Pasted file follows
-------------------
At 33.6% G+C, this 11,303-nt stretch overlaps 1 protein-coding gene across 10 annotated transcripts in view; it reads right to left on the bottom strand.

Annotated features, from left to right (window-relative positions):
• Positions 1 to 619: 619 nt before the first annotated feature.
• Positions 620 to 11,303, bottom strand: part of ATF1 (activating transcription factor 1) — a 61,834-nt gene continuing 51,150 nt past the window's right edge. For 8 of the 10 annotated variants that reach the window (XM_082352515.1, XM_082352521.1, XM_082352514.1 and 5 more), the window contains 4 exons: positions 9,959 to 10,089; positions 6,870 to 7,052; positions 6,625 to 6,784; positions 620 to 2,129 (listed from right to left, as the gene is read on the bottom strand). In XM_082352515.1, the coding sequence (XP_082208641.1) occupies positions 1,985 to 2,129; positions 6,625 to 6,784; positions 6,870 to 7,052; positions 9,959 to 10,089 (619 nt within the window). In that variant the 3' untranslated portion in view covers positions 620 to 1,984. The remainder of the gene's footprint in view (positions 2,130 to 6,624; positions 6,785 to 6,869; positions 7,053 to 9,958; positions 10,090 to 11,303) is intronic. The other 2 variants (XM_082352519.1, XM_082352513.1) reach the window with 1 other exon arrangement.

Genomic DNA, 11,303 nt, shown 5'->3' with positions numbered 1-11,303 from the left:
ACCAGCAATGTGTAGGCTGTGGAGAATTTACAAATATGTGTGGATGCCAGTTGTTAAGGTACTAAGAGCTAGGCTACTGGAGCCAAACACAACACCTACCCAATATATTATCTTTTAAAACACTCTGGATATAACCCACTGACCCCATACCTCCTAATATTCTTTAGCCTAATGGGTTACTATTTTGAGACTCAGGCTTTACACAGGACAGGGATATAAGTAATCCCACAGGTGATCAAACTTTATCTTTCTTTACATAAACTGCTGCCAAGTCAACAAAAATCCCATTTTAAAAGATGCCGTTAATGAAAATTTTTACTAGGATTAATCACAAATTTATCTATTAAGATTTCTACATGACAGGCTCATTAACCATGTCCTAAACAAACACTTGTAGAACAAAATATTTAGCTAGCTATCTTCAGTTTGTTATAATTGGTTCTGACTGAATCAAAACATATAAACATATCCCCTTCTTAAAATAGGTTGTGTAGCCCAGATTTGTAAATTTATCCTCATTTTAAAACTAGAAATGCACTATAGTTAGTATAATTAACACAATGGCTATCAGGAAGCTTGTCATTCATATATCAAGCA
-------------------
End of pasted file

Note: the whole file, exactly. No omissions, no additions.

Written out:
At 33.6% G+C, this 11,303-nt stretch overlaps 1 protein-coding gene across 10 annotated transcripts in view; it reads right to left on the bottom strand.

Annotated features, from left to right (window-relative positions):
• Positions 1 to 619: 619 nt before the first annotated feature.
• Positions 620 to 11,303, bottom strand: part of ATF1 (activating transcription factor 1) — a 61,834-nt gene continuing 51,150 nt past the window's right edge. For 8 of the 10 annotated variants that reach the window (XM_082352515.1, XM_082352521.1, XM_082352514.1 and 5 more), the window contains 4 exons: positions 9,959 to 10,089; positions 6,870 to 7,052; positions 6,625 to 6,784; positions 620 to 2,129 (listed from right to left, as the gene is read on the bottom strand). In XM_082352515.1, the coding sequence (XP_082208641.1) occupies positions 1,985 to 2,129; positions 6,625 to 6,784; positions 6,870 to 7,052; positions 9,959 to 10,089 (619 nt within the window). In that variant the 3' untranslated portion in view covers positions 620 to 1,984. The remainder of the gene's footprint in view (positions 2,130 to 6,624; positions 6,785 to 6,869; positions 7,053 to 9,958; positions 10,090 to 11,303) is intronic. The other 2 variants (XM_082352519.1, XM_082352513.1) reach the window with 1 other exon arrangement.

Genomic DNA, 11,303 nt, shown 5'->3' with positions numbered 1-11,303 from the left:
ACCAGCAATGTGTAGGCTGTGGAGAATTTACAAATATGTGTGGATGCCAGTTGTTAAGGTACTAAGAGCTAGGCTACTGGAGCCAAACACAACACCTACCCAATATATTATCTTTTAAAACACTCTGGATATAACCCACTGACCCCATACCTCCTAATATTCTTTAGCCTAATGGGTTACTATTTTGAGACTCAGGCTTTACACAGGACAGGGATATAAGTAATCCCACAGGTGATCAAACTTTATCTTTCTTTACATAAACTGCTGCCAAGTCAACAAAAATCCCATTTTAAAAGATGCCGTTAATGAAAATTTTTACTAGGATTAATCACAAATTTATCTATTAAGATTTCTACATGACAGGCTCATTAACCATGTCCTAAACAAACACTTGTAGAACAAAATATTTAGCTAGCTATCTTCAGTTTGTTATAATTGGTTCTGACTGAATCAAAACATATAAACATATCCCCTTCTTAAAATAGGTTGTGTAGCCCAGATTTGTAAATTTATCCTCATTTTAAAACTAGAAATGCACTATAGTTAGTATAATTAACACAATGGCTATCAGGAAGCTTGTCATTCATATATCAAGCA